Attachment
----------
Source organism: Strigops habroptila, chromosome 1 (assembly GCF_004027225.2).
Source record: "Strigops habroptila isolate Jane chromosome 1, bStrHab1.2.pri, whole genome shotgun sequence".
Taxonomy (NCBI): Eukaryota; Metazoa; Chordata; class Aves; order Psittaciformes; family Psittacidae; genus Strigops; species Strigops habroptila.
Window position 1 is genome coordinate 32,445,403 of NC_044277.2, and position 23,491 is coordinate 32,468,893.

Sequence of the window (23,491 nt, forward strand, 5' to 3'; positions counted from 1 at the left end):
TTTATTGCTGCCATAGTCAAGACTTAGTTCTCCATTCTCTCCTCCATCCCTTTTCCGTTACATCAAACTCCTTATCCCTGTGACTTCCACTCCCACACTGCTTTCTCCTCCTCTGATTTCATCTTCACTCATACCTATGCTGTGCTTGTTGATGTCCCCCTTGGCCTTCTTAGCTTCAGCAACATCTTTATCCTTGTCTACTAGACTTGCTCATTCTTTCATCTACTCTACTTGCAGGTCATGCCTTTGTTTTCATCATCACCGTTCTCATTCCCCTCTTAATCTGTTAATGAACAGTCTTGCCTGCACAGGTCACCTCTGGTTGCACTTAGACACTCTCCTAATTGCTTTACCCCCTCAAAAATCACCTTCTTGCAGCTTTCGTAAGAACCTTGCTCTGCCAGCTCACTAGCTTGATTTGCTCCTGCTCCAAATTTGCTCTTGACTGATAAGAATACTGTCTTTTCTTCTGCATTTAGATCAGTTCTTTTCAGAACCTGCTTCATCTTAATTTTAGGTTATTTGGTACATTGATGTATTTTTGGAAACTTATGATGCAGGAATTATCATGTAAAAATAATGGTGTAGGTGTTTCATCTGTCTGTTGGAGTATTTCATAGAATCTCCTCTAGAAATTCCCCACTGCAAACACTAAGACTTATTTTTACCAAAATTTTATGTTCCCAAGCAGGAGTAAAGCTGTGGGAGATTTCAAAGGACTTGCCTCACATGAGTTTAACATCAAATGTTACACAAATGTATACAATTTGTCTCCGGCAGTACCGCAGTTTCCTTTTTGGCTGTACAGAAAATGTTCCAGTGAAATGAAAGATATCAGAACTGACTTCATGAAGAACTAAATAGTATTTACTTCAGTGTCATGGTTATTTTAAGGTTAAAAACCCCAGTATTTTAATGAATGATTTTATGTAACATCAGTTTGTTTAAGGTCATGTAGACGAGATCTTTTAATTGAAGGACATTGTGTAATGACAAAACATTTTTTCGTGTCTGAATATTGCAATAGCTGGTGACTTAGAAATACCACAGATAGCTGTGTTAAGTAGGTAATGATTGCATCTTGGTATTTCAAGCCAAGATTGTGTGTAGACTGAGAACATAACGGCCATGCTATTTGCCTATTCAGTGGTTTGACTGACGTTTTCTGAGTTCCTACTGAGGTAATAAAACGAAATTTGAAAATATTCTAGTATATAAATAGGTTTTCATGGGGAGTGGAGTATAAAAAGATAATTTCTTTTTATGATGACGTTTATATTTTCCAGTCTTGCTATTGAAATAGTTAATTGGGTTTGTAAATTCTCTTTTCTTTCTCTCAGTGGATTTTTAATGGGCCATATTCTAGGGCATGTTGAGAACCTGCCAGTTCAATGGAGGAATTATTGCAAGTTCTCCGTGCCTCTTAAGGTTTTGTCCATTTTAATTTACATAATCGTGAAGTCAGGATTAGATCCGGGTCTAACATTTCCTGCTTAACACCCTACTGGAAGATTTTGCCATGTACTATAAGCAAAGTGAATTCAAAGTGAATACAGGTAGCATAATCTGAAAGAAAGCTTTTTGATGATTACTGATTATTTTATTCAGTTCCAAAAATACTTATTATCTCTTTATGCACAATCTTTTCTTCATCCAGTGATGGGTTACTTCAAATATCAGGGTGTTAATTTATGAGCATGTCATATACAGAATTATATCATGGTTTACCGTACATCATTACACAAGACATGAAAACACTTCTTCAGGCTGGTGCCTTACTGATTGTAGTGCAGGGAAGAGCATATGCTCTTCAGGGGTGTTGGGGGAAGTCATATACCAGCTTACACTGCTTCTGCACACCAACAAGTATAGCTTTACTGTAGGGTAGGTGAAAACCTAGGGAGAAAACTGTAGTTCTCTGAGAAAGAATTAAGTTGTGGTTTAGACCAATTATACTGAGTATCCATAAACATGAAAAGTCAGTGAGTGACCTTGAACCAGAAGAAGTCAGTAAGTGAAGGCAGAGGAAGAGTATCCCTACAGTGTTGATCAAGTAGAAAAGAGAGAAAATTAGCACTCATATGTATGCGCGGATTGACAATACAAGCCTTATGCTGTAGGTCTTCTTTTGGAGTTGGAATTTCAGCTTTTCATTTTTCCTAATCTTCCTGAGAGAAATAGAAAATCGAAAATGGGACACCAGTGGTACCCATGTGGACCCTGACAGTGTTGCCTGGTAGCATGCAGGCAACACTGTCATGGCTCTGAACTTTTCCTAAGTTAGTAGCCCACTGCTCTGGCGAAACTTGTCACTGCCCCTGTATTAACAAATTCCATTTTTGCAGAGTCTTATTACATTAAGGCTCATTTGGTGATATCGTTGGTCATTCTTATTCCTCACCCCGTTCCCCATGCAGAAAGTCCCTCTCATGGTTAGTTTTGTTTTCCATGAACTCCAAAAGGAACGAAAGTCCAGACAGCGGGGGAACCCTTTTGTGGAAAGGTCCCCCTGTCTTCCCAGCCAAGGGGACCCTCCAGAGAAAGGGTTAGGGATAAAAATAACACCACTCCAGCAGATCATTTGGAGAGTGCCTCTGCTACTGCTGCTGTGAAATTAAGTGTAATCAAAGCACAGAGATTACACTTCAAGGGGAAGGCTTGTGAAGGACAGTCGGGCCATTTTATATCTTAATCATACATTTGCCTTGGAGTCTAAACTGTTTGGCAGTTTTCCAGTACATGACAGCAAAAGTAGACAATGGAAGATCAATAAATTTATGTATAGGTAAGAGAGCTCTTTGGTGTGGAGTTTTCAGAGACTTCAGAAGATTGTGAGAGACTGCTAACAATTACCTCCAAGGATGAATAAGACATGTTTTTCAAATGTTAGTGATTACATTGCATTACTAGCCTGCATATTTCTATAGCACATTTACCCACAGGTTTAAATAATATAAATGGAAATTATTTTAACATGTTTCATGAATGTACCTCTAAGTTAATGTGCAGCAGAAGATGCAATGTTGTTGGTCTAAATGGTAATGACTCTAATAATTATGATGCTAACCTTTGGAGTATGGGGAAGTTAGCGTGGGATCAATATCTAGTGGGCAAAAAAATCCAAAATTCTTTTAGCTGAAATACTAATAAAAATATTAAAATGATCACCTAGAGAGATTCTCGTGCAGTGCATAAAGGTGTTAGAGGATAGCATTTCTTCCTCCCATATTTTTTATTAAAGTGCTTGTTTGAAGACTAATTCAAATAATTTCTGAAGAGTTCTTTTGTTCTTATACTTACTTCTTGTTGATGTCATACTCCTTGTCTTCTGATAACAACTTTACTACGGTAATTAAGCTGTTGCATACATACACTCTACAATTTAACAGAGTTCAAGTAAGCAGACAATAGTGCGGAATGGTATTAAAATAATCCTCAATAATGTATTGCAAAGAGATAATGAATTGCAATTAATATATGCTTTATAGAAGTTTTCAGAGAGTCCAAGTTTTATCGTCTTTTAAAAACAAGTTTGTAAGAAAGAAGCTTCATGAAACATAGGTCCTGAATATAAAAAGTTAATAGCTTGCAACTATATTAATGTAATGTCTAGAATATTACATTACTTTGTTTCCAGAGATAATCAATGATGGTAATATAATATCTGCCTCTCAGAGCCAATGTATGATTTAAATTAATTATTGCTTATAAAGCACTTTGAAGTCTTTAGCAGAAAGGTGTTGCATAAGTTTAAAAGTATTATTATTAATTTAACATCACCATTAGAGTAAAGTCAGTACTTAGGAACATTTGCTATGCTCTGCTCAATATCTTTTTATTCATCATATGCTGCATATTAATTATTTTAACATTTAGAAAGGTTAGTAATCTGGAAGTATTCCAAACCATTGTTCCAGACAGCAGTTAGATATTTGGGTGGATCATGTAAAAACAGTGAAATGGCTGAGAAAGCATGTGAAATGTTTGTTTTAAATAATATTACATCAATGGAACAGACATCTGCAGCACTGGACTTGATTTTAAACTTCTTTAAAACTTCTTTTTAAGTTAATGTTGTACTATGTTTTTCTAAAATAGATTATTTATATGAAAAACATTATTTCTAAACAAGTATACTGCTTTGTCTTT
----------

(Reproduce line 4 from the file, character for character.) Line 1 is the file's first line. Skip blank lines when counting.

Window position 1 is genome coordinate 32,445,403 of NC_044277.2, and position 23,491 is coordinate 32,468,893.